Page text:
Published on November 6th, 2018
This is the final installment in my series on Agency Sales Objection Handling.
Did you miss something?
Part 1 of the series was how to handle a prospect who says “send me more information,” part 2 covered the elusive “let me think about it” response, part 3 helped turn a prospect’s prior negative experience into a positive one, and part 4 explained why it’s a bad idea to give references from past clients.
In part 5, we dive into one of the biggest objections in any sale: price.
We’ve all run into a client who wants to haggle on price.
They say, something like “This proposal is pretty steep...” or “I got a cheaper quote from someone else...”
Hearing this may just be a case of an uninformed prospect who needs to be more education, or they may not be the right fit for your agency.
How can you tell the difference and how should you respond?
If price is a real issue, then, they might not be a good match for you, but sometimes price is just a cover for deeper issues.
Ask yourself, “is it really the price, or is it an underestimate of the value placed upon the solution you’re providing?”
Often times, your prospects aren’t fully educated on value, and, in turn, undervalue what you’re delivering.
Let’s say, your prospect has identified the issue is a $1 million problem or could generate $1 million in revenue for them.
Your proposal came is at $100,000 which is a 10X value -- and that’s exactly the value you should always aim for with value-based pricing.
However, if this client says, “I can get it done cheaper by another agency who came in at $10,000,” should you let them haggle you down on price?
Heck no; You know your worth!
Should you walk away and let them go with the cheaper guy? Maybe! (More on that later.)
Instead of getting bent out of shape right away, though, here are three things you can discuss with them.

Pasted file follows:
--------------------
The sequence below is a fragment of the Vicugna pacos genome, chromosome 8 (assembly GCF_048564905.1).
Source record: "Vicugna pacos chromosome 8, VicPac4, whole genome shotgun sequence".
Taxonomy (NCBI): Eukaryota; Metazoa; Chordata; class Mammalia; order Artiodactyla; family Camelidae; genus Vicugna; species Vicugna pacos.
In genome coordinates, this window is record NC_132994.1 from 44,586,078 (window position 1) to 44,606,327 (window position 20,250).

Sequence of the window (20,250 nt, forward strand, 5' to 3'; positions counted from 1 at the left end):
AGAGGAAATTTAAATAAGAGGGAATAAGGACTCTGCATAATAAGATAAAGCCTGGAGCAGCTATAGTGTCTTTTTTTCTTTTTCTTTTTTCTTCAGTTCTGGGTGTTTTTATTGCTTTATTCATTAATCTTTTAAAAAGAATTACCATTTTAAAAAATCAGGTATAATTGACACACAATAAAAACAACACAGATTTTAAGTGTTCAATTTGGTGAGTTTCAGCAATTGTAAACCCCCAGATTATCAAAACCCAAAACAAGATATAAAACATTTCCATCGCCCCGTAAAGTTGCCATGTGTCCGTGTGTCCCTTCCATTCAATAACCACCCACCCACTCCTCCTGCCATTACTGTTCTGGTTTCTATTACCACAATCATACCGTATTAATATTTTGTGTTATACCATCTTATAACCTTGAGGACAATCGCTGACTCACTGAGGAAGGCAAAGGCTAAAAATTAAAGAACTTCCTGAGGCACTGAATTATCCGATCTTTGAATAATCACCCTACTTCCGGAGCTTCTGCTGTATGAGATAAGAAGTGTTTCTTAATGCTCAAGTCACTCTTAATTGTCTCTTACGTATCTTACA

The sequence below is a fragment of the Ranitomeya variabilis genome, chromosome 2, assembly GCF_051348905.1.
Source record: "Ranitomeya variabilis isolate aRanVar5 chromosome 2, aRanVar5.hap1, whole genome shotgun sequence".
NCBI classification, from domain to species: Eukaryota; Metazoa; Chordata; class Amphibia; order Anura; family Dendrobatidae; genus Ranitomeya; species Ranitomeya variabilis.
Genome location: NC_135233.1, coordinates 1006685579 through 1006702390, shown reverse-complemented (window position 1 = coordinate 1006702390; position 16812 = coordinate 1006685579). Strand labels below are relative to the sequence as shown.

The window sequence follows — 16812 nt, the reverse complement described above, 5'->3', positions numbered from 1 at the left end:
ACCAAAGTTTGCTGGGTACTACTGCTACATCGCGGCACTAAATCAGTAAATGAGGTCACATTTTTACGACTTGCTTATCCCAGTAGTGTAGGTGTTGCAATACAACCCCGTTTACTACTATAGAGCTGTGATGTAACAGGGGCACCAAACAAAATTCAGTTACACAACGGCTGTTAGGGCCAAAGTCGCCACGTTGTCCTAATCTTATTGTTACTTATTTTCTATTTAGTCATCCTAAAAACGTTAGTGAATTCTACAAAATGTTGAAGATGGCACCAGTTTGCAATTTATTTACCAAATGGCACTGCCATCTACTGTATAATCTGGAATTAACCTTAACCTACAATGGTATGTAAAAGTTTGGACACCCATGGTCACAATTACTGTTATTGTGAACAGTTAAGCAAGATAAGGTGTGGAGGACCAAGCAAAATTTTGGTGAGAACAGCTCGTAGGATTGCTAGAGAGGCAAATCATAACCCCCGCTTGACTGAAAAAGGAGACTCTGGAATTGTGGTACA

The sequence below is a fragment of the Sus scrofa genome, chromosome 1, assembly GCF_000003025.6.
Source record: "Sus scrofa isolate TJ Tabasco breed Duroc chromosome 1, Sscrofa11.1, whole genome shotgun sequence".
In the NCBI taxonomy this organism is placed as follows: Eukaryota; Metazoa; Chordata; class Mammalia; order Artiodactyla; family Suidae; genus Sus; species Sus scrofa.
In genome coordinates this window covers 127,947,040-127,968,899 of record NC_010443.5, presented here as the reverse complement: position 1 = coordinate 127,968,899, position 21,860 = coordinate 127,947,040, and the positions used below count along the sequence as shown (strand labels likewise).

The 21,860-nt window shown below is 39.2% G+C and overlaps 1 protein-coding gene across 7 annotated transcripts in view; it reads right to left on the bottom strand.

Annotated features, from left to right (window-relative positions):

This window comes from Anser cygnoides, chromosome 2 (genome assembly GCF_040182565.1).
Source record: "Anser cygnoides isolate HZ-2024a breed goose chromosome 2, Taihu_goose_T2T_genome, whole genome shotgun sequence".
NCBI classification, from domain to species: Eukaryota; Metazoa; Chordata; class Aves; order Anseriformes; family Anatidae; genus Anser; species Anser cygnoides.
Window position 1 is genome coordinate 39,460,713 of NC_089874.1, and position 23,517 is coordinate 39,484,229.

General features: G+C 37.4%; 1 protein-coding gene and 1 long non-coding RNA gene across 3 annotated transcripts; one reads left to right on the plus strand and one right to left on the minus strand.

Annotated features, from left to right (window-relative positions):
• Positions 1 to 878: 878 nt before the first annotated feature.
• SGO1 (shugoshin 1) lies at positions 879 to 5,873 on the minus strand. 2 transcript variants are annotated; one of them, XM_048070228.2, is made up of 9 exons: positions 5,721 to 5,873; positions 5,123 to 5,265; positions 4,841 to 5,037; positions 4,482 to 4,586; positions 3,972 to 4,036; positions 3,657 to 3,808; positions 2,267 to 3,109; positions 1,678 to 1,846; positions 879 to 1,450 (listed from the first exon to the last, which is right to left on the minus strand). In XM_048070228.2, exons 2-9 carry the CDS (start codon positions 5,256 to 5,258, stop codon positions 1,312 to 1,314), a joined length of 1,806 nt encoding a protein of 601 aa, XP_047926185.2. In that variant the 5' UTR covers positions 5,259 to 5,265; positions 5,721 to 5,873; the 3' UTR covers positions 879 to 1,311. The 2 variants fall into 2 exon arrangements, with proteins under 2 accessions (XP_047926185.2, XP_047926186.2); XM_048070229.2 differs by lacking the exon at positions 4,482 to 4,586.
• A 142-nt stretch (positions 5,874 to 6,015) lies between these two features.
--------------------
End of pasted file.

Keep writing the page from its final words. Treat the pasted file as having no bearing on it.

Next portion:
How to Combat 3 Common Price Objections
1. “Cheaper does not mean equal.”
Go back to the problem or opportunity they’ve identified and review their three I’s with them. Remember (from part 3 in this series) you should ask them to define the: Issue, Impact, Importance.
Remind them of the impact your solution is going to make on their business, whether solving a problem or creating new revenue. Use their words and describe the three I’s in their own language. If it’s still a million dollar problem do they really think it can be solved for $10,000?
2. “You get what you pay for.”
Ask them why they think the other agency’s proposal came in lower.
They may identify reasons such as fewer employees, less overhead, or even less experience.
When they are the ones pointing out the reasons for the lowball estimate, it might sink in that you’re more qualified for the work.
It’s like the appliance repairman who charges $1,000 to fix your refrigerator, even though it only takes him 15 minutes. He charges $100 for the repair, but $900 for knowing how to do it quickly.
So, ask this prospect if they want it done right, or if they want it done cheaply.
3. Time is money.
If there is a large price difference between you and another competitor, it may be that they don’t fully understand the scope of the project.
Explain to the client that what might happen is they may end up managing the work a lot more than if they’d handed it off to a more experienced agency.
There is more likely to be a lot of speed bumps and handholding along the way because the other agency may not have the right systems in place in order to be efficient.
If your prospect values time over money, they will not want to go this route. If they value money over time, they may not be a good fit for you after all.
Thinking Through Your Price Tag
Bottom line: You need to help prospects logically think through supposedly more affordable proposals.
Sometimes prospects only see dollar signs and forget how to really scrutinize what they’re getting. When you initiate conversations like these, it helps them second guess their gut reaction of going with the cheapest option.
There is no such thing as a bad agency client. There are only bad prospects and bad processes.
If you have a bad agency client, it’s only because you let them in… but when you tighten up your process and weed out the bad prospects, you’ll only be working with the right clients that value your services and pay what you’re worth.